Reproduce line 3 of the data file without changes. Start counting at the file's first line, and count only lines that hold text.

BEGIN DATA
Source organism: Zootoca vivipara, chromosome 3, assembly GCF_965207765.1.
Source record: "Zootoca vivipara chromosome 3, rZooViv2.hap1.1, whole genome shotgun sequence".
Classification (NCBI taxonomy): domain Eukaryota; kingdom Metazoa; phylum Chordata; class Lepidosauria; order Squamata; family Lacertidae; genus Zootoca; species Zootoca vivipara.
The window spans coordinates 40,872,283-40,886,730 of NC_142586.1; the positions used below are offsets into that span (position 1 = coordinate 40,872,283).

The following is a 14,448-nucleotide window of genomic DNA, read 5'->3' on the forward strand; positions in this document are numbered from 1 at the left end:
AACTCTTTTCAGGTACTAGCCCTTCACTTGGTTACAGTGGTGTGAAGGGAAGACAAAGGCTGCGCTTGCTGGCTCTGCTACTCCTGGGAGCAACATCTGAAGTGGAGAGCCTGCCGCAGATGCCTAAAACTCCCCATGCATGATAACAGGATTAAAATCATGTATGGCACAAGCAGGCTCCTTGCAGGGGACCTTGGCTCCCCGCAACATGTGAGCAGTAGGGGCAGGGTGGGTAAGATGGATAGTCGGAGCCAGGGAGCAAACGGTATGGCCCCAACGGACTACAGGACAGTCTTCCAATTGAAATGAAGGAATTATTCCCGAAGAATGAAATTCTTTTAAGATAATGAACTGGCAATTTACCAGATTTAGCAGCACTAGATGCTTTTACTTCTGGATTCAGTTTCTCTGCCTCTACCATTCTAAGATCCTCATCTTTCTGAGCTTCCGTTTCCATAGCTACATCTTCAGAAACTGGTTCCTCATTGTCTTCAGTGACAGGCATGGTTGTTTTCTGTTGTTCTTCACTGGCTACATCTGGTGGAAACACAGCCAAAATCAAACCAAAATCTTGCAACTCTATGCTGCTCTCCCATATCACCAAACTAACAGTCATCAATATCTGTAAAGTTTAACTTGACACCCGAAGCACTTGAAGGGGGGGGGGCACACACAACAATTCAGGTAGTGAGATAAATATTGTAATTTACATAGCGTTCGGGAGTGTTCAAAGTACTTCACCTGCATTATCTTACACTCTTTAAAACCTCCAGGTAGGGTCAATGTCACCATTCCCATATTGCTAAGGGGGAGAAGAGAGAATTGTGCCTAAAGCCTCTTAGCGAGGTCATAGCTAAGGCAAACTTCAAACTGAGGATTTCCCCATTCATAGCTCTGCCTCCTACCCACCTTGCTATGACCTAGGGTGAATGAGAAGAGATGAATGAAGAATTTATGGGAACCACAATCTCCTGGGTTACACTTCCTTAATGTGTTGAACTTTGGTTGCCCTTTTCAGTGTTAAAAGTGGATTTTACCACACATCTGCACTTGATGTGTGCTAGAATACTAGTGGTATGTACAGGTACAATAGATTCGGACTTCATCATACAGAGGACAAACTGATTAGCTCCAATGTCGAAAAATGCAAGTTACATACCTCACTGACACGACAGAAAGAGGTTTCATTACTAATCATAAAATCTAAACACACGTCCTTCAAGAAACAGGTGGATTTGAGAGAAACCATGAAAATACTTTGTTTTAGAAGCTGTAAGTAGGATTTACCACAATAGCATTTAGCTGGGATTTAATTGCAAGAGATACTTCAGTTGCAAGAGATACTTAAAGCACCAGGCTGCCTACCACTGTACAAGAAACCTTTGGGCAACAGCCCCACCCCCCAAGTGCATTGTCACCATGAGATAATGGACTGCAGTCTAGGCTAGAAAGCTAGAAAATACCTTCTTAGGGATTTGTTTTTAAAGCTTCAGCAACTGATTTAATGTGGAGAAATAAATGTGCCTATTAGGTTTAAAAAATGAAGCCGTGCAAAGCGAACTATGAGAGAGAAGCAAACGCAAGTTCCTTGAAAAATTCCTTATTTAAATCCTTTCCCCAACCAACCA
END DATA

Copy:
Classification (NCBI taxonomy): domain Eukaryota; kingdom Metazoa; phylum Chordata; class Lepidosauria; order Squamata; family Lacertidae; genus Zootoca; species Zootoca vivipara.